“Whatever your task, put yourselves unto it, as done for the Lord” (Col. 3:23)
During the last several months, many things in our lives have been disrupted. Most regular routines and traditions have been altered, and if you are like me, you are searching for ways to find a rhythm day to day. Recently, I've been reflecting on the most basic elements in life. In part, because this is all I can control. But also because it is a good exercise in gratitude, which helps my overall outlook.
One basic element which I've reflected on is work. This is our means to make money and provide for our loved ones. I’ve been fortunate not to have faced much disruption with work during this time, but know many who experienced either a reduction of income or loss of job. Work is one of those things we sometimes take for granted, but when it is affected, our whole life is affected.
Regardless of how much one’s career has been altered, it can be good to reflect on the importance of work and how it relates to our faith. One thing we recognize is that work is more than a formal career outside the home. It also includes all the tasks and projects we do around the home. This is why we can see the value in staying home to care for children and educating them.
Also, it is estimated that the average person spends at least one-third of their entire life at work. This is so much of our time and energy. Shouldn’t we make the most of it? By this I don’t simply mean make as much money as possible, but rather find ways to have a deeper impact. I am in favor of making money just like the next person, but that alone will not give our life much meaning.
A famous adage within Catholicism is “ora et labora” (pray and work). This comes from St. Benedict and his religious order. It demonstrates how every task in daily life is essential, sanctifying work. This holistic vision regarding work gives significance to all the aspects of life. Also, the adage presents a synergistic relationship between work and prayer, where the two are complementary. With this view neither should be neglected.
The Catholic Faith has a rich tradition regarding the spirituality of work. It tells us that any legitimate activity we participate in can be for God’s glory. Therefore, we should view our work with a different perspective and look for ways to better honor our creator. Here are a few practical perspectives which build upon this vision and can impact our work and prayer immediately:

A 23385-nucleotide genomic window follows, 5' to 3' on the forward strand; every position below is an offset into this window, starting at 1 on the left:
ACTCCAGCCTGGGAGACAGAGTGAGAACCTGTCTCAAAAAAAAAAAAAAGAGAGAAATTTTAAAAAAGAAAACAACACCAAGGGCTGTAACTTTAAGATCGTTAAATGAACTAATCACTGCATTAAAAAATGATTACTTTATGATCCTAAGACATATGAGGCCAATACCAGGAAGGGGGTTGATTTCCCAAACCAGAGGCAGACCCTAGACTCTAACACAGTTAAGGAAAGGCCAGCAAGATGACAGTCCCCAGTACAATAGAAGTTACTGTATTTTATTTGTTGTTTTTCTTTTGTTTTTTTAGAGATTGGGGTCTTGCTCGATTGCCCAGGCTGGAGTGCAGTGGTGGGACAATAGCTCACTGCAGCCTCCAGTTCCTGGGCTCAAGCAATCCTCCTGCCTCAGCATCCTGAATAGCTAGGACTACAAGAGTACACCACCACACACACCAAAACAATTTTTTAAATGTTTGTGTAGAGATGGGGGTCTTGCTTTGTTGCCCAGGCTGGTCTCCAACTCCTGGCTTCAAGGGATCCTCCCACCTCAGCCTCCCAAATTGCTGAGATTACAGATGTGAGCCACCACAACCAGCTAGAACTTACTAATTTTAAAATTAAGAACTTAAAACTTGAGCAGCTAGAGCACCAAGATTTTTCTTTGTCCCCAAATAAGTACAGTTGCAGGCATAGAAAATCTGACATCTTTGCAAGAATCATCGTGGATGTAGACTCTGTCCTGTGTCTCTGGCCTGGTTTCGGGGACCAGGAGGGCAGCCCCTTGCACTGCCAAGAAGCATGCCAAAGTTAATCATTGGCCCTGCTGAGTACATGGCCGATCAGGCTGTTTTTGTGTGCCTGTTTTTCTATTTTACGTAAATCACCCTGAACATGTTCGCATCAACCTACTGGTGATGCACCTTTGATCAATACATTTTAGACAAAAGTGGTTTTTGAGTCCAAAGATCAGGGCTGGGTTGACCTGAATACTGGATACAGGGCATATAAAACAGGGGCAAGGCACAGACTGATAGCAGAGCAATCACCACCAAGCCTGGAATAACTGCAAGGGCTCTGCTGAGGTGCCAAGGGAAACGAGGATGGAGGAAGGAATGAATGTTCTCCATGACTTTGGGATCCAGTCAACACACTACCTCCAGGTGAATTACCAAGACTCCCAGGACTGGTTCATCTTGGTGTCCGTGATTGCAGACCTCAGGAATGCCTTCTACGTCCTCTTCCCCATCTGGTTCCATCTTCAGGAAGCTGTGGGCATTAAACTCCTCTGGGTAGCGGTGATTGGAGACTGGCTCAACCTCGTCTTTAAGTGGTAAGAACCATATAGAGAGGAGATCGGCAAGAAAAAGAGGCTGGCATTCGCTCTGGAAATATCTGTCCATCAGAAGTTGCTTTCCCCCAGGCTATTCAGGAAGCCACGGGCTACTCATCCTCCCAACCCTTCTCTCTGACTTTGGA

First, work has an inherent dignity. By recognizing the goodness of work, we can embrace it for reasons other than just increasing wealth and status. Whether it is our daily job or projects around the house, work does something good in us. It builds our character and makes us more responsible.
Second, our basic tasks are the path to sanctity. We don’t necessarily need to do anything other than what we already do at the office, in the marketplace, at home, etc. But how we do these things is always something we can focus on. We can pursue excellence by being more consistent in our tasks, valuing integrity, and helping those around us.
Third, persevere in prayer. Sometimes work feels fulfilling, other times it is a grind. Sometimes we get along with our co-workers, other times not so much. Sometimes we have job security, other times we face uncertainty. Regardless of these circumstances, we can only focus on what we can control and must leave the rest in God’s hands.
In the midst of these uncertain times let us continue to discern the ways God is asking us to rethink and reimagine work in our lives. Regardless of difficulties we may experience with work, it is fundamentally a gift from God. If we offer it for Him, we will be participating in His work of salvation. This is something we can always be grateful for, and with this perspective we will find purpose and refreshment.